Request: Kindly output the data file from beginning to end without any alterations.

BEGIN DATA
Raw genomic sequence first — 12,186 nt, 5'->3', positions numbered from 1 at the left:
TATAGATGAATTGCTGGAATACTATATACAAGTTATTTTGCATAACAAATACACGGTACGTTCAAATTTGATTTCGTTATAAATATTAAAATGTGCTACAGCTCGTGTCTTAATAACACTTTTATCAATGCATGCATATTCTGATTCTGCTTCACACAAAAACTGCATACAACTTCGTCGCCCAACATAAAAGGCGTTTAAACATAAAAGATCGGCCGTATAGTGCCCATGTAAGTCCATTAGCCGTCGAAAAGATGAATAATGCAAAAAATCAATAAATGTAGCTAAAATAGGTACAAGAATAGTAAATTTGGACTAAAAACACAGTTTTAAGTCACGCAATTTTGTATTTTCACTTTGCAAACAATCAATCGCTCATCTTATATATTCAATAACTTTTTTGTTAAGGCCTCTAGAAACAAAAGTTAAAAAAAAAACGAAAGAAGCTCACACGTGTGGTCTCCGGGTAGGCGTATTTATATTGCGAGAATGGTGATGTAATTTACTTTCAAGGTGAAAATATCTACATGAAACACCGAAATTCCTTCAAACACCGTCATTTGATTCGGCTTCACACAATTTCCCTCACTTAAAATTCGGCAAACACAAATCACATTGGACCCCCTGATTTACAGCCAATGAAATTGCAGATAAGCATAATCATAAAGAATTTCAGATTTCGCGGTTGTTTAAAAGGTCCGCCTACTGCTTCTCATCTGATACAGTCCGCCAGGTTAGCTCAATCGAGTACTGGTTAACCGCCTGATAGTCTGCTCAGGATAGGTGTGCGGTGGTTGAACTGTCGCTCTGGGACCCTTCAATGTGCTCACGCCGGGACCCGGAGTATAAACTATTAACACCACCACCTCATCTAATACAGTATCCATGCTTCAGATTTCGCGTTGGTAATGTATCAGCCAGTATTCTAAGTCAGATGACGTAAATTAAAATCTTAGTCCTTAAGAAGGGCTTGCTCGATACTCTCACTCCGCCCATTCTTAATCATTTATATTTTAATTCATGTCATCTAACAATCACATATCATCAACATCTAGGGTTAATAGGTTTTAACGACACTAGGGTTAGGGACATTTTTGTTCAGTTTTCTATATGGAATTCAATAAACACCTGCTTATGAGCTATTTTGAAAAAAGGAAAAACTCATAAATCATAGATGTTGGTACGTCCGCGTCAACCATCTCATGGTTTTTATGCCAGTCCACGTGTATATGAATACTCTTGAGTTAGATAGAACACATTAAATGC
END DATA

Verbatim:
Raw genomic sequence first — 12,186 nt, 5'->3', positions numbered from 1 at the left:
TATAGATGAATTGCTGGAATACTATATACAAGTTATTTTGCATAACAAATACACGGTACGTTCAAATTTGATTTCGTTATAAATATTAAAATGTGCTACAGCTCGTGTCTTAATAACACTTTTATCAATGCATGCATATTCTGATTCTGCTTCACACAAAAACTGCATACAACTTCGTCGCCCAACATAAAAGGCGTTTAAACATAAAAGATCGGCCGTATAGTGCCCATGTAAGTCCATTAGCCGTCGAAAAGATGAATAATGCAAAAAATCAATAAATGTAGCTAAAATAGGTACAAGAATAGTAAATTTGGACTAAAAACACAGTTTTAAGTCACGCAATTTTGTATTTTCACTTTGCAAACAATCAATCGCTCATCTTATATATTCAATAACTTTTTTGTTAAGGCCTCTAGAAACAAAAGTTAAAAAAAAAACGAAAGAAGCTCACACGTGTGGTCTCCGGGTAGGCGTATTTATATTGCGAGAATGGTGATGTAATTTACTTTCAAGGTGAAAATATCTACATGAAACACCGAAATTCCTTCAAACACCGTCATTTGATTCGGCTTCACACAATTTCCCTCACTTAAAATTCGGCAAACACAAATCACATTGGACCCCCTGATTTACAGCCAATGAAATTGCAGATAAGCATAATCATAAAGAATTTCAGATTTCGCGGTTGTTTAAAAGGTCCGCCTACTGCTTCTCATCTGATACAGTCCGCCAGGTTAGCTCAATCGAGTACTGGTTAACCGCCTGATAGTCTGCTCAGGATAGGTGTGCGGTGGTTGAACTGTCGCTCTGGGACCCTTCAATGTGCTCACGCCGGGACCCGGAGTATAAACTATTAACACCACCACCTCATCTAATACAGTATCCATGCTTCAGATTTCGCGTTGGTAATGTATCAGCCAGTATTCTAAGTCAGATGACGTAAATTAAAATCTTAGTCCTTAAGAAGGGCTTGCTCGATACTCTCACTCCGCCCATTCTTAATCATTTATATTTTAATTCATGTCATCTAACAATCACATATCATCAACATCTAGGGTTAATAGGTTTTAACGACACTAGGGTTAGGGACATTTTTGTTCAGTTTTCTATATGGAATTCAATAAACACCTGCTTATGAGCTATTTTGAAAAAAGGAAAAACTCATAAATCATAGATGTTGGTACGTCCGCGTCAACCATCTCATGGTTTTTATGCCAGTCCACGTGTATATGAATACTCTTGAGTTAGATAGAACACATTAAATGC